Born of Scottish-Irish parents, Alexander was converted during the Hampden-Sydney College Revival in 1787, which began when a mere handful prayed, and resulted in the conversion of over half the students!More than thirty of them entered the Presbyterian ministry, as did Alexander.
He became an itinerant evangelist in Virginia and North Carolina, though still only a teenager. These early years witnessed many revival scenes.
Successful pastorates in Charlotte County and his evident academic abilities led to his call as President of Hampden-Sydney College in 1794, a position he held for a decade.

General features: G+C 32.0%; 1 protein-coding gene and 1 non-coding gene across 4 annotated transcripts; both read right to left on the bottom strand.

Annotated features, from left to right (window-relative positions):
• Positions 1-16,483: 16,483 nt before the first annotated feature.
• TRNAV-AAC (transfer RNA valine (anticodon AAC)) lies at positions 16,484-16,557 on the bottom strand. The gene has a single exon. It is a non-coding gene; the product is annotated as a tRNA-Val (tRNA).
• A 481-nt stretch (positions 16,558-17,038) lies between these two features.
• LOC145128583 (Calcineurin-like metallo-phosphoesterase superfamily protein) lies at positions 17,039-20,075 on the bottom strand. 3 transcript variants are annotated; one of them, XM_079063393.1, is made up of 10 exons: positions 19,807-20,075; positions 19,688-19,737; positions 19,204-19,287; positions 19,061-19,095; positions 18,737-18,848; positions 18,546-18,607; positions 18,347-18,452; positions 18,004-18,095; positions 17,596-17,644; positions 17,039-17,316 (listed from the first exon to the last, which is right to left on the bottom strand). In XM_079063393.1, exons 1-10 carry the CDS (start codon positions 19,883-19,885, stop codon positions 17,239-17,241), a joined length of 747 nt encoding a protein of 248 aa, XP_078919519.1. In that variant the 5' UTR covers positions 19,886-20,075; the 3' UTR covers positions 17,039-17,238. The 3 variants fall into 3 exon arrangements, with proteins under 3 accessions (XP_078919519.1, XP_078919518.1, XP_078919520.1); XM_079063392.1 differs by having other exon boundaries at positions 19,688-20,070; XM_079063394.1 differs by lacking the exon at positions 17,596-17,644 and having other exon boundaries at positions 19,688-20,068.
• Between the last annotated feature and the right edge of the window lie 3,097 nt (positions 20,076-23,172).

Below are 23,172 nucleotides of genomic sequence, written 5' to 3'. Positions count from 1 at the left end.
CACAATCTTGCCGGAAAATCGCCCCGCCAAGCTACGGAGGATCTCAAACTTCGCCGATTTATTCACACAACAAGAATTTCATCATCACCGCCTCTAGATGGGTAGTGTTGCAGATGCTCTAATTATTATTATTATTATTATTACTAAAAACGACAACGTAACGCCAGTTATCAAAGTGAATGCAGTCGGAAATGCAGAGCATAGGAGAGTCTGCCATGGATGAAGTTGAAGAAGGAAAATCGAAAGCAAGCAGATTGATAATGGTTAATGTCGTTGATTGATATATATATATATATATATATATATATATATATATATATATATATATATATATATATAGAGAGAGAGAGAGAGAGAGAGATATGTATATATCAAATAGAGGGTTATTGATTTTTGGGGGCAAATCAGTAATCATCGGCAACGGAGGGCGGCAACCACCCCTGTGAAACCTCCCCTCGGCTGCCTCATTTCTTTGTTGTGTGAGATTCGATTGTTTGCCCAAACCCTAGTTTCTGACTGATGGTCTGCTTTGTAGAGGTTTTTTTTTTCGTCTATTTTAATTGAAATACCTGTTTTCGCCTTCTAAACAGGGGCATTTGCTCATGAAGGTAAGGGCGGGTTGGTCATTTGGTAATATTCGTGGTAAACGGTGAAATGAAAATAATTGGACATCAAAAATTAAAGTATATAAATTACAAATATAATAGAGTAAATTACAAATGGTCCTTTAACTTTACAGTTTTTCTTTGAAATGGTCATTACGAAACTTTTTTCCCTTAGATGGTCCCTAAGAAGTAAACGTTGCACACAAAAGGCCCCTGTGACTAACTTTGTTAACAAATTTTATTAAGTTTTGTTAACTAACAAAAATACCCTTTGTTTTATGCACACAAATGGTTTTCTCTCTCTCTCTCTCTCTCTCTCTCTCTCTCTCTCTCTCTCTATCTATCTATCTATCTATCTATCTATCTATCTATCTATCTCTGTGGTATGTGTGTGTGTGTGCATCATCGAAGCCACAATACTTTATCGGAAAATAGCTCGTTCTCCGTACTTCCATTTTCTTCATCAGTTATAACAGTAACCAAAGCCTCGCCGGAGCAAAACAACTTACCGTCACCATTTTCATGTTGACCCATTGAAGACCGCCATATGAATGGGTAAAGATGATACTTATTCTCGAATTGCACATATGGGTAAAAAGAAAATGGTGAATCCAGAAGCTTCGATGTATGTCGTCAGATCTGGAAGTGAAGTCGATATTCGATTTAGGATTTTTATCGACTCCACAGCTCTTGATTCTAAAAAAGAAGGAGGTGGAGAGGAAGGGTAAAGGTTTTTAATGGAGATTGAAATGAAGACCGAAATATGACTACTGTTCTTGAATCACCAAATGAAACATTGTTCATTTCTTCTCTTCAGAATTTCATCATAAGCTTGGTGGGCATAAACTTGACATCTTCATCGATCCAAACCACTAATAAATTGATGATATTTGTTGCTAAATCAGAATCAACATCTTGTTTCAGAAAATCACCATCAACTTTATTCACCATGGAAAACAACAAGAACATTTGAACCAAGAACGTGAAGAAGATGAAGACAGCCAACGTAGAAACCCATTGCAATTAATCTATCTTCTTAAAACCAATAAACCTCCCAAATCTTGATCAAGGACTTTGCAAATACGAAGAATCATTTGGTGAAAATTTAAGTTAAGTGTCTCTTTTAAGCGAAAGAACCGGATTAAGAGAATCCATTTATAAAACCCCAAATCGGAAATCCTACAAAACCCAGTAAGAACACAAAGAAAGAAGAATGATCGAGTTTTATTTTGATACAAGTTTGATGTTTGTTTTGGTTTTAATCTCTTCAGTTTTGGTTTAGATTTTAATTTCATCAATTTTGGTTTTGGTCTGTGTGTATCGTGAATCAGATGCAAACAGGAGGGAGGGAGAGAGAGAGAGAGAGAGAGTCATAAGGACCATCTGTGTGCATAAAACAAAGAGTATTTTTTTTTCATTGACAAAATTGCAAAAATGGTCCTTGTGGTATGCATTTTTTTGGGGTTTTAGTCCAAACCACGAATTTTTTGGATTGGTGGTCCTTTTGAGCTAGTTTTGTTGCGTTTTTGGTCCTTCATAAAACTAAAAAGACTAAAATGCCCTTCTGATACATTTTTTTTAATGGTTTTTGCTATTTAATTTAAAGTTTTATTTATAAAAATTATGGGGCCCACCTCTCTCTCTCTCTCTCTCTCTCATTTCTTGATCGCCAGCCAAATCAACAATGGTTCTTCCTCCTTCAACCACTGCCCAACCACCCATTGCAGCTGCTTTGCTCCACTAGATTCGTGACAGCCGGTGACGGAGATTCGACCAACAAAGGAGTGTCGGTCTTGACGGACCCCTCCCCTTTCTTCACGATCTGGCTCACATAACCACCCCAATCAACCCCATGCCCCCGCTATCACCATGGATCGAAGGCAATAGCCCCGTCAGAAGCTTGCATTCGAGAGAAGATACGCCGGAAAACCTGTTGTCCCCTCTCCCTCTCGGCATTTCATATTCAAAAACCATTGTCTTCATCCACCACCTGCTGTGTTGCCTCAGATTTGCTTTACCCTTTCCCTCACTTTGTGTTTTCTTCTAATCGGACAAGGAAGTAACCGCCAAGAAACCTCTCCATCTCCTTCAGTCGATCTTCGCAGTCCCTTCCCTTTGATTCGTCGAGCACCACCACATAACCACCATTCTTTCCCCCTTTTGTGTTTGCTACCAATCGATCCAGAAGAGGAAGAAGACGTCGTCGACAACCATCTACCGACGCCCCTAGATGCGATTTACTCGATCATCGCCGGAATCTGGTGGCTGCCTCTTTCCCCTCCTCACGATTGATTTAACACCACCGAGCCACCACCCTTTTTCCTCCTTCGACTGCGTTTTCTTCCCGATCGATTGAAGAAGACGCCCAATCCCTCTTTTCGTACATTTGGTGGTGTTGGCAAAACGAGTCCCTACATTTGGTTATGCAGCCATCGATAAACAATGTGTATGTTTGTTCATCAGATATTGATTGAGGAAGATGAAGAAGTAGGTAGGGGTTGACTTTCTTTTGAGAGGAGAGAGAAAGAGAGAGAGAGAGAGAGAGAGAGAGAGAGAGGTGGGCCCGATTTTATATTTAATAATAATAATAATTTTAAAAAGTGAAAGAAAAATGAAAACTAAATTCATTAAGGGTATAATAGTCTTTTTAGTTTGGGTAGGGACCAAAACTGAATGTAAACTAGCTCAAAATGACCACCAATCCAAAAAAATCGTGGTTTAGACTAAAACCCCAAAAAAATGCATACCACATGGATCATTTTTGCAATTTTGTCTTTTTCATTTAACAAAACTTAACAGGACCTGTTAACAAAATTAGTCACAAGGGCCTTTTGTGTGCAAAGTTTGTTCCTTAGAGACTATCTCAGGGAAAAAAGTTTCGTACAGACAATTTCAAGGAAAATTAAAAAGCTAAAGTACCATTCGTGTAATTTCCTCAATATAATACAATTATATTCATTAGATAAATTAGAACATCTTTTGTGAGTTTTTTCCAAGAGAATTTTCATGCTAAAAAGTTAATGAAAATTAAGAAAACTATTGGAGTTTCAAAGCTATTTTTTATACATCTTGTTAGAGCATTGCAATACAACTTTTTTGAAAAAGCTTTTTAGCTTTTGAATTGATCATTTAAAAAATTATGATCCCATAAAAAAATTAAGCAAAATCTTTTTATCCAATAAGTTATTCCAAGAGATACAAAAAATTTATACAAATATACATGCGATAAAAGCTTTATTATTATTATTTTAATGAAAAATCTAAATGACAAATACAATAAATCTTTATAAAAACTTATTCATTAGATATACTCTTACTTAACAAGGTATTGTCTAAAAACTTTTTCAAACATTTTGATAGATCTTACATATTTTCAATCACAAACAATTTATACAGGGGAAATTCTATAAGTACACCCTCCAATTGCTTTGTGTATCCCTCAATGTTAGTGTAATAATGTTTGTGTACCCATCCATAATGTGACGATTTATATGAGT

In 1807 he was installed as Pastor of Pine Street Church in Philadelphia and was soon elected as Moderator of the Presbyterians General Assembly.
He is most well known as the first professor of the newly-formed Princeton Theological College in 1812.
His Reformed theology and passionate piety ideally suited him to the task.
Few men in his day were more intimately acquainted with the work of revival. The missionary and revival spirit which long characterized the seminary were due in no small part to the powerful influence of this godly man.
Bibliography: W. Andrew Hoffeker, Dictionary of Evangelical Biography 1730-1860, 1995; Earle E. Cairns, An Endless Line of Splendour, 1986; Bruce Shelley, The New International Dictionary of the Christian Church, 1974.